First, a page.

Over at Econlog, Scott Sumner has an interesting post on bubbles and libertarians. In his post, he asks why libertarians, which generally accept markets as rational, tend to see bubbles everywhere. It’s an interesting post and well worth a read, but I do not agree with him on several items.
But let’s start where I do agree: libertarians do tend to see bubbles everywhere. It’s almost like the libertarian equivalent of the “market failure” argument interventionists use to justify government intervention. Basically, whenever prices do not match what they think the price should be, it’s a bubble (or bubble popping). There may be cases where there are bubbles, but not all swings in price constitute bubbles.
However, I think Scott too quickly dismisses the role of monetary policy in potential bubbles. Interest rates are prices, and when prices are manipulated they send incorrect signals about relative scarcity of resources, which can lead to malinvestment and, in turn, bubbles. To be accurate, the Federal Reserve does not set interest rates; it attempts to influence them through monetary policy but the Fed cannot directly control interest rates. To that end, the effect monetary policy has on bubbles is likely relatively moderate compared to the effect direct price controls (such as price ceilings or floors). But it likely still has an effect.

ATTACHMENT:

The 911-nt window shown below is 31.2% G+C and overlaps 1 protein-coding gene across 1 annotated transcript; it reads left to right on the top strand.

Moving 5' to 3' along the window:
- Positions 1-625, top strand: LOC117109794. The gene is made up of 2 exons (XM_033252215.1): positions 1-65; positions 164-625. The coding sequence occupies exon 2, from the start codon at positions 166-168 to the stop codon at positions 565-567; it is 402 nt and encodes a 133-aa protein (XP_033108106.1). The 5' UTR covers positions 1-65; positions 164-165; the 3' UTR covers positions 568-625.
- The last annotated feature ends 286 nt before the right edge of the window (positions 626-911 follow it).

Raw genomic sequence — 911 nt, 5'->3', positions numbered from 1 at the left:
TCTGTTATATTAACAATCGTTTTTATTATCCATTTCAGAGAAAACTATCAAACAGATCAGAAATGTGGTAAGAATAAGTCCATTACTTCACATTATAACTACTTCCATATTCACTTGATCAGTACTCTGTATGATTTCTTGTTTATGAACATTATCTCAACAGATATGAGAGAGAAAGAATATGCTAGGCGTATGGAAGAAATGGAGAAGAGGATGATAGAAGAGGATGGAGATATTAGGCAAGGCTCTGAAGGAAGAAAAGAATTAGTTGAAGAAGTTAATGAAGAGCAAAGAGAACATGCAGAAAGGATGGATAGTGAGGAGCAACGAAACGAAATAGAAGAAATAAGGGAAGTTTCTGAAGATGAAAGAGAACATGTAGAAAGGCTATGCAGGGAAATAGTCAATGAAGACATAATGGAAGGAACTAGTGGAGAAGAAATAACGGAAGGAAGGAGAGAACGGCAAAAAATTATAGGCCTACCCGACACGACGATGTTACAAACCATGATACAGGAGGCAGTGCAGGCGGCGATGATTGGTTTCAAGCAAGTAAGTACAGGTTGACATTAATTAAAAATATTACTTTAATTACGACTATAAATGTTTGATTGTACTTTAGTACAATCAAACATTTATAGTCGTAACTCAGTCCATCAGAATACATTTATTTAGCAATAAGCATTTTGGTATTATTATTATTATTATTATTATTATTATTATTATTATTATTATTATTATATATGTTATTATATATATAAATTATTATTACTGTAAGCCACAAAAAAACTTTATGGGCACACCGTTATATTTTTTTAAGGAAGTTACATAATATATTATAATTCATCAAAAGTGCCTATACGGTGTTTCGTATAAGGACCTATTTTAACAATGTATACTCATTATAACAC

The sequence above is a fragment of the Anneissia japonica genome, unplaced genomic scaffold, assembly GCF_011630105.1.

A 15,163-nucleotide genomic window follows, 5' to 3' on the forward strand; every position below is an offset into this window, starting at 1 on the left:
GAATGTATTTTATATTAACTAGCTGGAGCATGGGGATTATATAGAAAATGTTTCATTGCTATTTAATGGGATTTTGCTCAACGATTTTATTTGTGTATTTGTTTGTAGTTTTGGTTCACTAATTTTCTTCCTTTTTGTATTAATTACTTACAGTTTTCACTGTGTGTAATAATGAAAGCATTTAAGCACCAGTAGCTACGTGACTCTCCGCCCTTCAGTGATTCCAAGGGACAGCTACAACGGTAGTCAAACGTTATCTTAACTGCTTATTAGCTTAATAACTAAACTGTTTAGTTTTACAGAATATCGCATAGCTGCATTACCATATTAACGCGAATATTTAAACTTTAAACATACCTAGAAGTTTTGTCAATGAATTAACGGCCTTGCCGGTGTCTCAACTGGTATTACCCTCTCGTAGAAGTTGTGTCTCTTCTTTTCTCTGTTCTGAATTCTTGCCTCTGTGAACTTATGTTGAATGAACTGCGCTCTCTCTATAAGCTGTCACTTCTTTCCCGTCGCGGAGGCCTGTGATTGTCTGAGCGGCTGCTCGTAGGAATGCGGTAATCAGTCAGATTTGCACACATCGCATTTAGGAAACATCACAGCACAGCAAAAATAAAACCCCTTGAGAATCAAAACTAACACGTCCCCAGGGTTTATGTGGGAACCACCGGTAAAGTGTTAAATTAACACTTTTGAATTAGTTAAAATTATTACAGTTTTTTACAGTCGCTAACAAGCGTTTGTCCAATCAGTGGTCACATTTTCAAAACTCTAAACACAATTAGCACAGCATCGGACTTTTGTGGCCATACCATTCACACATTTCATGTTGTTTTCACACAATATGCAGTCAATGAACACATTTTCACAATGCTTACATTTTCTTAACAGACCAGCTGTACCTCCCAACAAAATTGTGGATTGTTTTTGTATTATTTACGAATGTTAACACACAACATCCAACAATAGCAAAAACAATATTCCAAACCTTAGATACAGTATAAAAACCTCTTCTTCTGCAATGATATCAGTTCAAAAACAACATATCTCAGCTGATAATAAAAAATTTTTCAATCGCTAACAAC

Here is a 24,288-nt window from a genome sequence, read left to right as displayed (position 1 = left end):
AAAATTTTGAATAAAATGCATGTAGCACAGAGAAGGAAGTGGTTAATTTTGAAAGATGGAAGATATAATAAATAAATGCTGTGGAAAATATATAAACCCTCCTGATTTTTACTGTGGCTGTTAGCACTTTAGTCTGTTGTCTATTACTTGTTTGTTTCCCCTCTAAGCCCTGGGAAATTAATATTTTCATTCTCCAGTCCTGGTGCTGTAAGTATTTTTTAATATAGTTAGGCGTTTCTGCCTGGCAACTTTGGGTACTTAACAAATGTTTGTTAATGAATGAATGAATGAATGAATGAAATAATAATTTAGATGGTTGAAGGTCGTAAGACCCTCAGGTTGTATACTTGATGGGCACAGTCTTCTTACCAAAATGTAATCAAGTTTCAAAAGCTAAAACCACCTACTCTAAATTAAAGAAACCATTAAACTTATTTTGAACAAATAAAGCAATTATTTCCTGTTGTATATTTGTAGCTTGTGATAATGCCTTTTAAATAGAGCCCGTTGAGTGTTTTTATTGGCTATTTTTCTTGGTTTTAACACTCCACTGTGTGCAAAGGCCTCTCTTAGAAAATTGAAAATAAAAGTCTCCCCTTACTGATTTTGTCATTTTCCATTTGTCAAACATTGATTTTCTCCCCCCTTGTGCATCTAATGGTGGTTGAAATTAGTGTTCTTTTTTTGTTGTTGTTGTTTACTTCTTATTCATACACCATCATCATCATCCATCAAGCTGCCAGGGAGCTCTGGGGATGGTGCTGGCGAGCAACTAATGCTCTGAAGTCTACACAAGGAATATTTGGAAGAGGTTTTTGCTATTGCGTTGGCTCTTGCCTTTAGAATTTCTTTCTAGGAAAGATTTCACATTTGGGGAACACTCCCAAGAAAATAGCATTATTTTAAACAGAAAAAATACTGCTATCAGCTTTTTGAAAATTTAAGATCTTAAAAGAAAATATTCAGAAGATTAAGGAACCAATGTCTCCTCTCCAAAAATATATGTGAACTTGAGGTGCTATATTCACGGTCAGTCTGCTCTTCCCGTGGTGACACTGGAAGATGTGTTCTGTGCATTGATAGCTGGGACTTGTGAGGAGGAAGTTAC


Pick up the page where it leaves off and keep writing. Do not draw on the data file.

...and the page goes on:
I think his treatment of markets as always rational is incorrect. Markets are generally rational, absolutely, but they are also just collections of men and men are flawed. It certainly is possible that any given market at any given time could be irrationally priced. Imperfect information, externalities, these things happen. But does this weaken the case for markets and strengthen the case for government intervention, as Scott says? I say no. The same issues that infect markets infect government intervention, but in greater magnitude. Markets needn’t be perfect to be the preferable option. They need only to be better than the other options, and the record on that is crystal clear. In short, I don’t see why recognizing markets as being imperfect necessarily weakens the case for libertarianism (especially as long as markets are allowed to adapt to irrational behavior).
Markets are evolutionary institutions and, over time, they will be rational, but at any given day, any given moment, they could develop bubbles. I do not see anything within this fact that weakens the case for libertarianism or contradicts it.